Free delivery for orders over 69€ in Slovenia and 149€ in Europe | Free worldwide delivery for orders over 249€

Cheap Olive Oil Is Not Olive Oil. Here's Why.

The food industry is our inevitable companion throughout our life.
It is creating more and more new products, improving technology, and brainwashing us. 

Well, the latter is not necessary because we don't use our brains when deciding what to fill our stomachs with. We definitely use something else, otherwise, we would never be able to enjoy want more sugar to quickly get sick with diabetes? Enjoy Coca-Cola! a mixture of fried sugar, phosphoric acid, corn syrup, caffeine and glycerin.  

The industry is developing rapidly so we get more and more affordable food and no longer die of hunger. 

Now we are dying of obesity, diabetes, cancer and heart disease by consuming sugar, gluten, transgenic fats (including fake olive oils obtained by heating), solvents, artificial flavours, colorants and other rubbish. 

Year after year we can see more and more cheap food in supermarkets.
We don't even try to think about where it comes from and why it is so cheap. 
We just want more and more cheap food...  

Every month, thousands of people google cheap olive oil, good cheap olive oilcheap extra virgin olive oil, and other nonsense. Sometimes they even search for the best cheap olive oil. Why? To get the best cheap cancer in ten years?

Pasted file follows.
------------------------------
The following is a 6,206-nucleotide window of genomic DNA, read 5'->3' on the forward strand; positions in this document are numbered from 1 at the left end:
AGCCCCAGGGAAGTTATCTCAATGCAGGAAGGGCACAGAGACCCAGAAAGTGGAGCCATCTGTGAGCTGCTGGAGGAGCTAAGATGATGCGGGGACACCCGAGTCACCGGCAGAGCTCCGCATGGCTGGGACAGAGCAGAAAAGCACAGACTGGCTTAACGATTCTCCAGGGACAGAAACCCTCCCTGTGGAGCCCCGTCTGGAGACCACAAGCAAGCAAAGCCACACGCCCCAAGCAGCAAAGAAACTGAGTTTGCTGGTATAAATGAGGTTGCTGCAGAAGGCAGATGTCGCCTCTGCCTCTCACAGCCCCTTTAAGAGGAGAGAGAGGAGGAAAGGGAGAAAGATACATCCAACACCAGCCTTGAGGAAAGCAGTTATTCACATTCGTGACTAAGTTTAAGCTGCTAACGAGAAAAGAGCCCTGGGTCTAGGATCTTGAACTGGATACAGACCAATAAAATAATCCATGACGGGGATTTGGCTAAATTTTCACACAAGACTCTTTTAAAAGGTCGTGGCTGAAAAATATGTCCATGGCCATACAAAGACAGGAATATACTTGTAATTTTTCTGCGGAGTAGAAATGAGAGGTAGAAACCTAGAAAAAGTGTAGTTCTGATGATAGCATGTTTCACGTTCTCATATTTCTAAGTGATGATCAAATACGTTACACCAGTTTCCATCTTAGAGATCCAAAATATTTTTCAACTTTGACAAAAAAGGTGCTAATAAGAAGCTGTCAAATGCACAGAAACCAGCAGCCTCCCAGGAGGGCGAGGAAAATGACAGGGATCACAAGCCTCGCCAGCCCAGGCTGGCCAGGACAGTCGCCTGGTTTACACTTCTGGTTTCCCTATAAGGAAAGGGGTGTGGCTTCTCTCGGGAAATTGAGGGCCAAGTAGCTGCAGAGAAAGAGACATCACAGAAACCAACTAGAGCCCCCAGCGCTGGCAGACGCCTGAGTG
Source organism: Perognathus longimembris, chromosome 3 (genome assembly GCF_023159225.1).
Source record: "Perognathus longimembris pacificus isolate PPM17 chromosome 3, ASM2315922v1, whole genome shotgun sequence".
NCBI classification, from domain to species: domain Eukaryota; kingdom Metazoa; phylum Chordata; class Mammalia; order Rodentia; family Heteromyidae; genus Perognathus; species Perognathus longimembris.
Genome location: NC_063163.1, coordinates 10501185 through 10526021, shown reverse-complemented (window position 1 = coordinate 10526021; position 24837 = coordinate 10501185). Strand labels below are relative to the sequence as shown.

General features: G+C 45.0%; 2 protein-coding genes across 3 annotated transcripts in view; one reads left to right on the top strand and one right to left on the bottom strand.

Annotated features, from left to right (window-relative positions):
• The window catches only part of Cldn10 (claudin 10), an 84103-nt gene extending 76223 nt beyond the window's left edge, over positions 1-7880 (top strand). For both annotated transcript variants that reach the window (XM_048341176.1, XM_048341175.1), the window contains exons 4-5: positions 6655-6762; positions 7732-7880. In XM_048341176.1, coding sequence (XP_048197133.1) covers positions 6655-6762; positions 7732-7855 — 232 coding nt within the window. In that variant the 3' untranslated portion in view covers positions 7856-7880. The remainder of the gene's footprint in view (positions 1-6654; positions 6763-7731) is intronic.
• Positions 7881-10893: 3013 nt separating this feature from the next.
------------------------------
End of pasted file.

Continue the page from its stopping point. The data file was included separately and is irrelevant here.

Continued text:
It's all about our consumption habits. Why do we decide to buy something cheap when similar products differ in price at times? 

Maybe we think something like this: “Olive oil for 6 euros is good; anything that is more expensive is perhaps a little better, but I don’t want to overpay ”.
Just like buying a camera: “20 megapixels is enough for me, I don’t want to overpay”. 

No, it doesn't work that way! The price of olive oil does not correlate linearly with its health benefits.

Yes, starting from a certain level this is exactly how it works: the more expensive the olive oil, the better it is. And yes, 18€ olive oil is better than olive oil that you buy for 12 euros.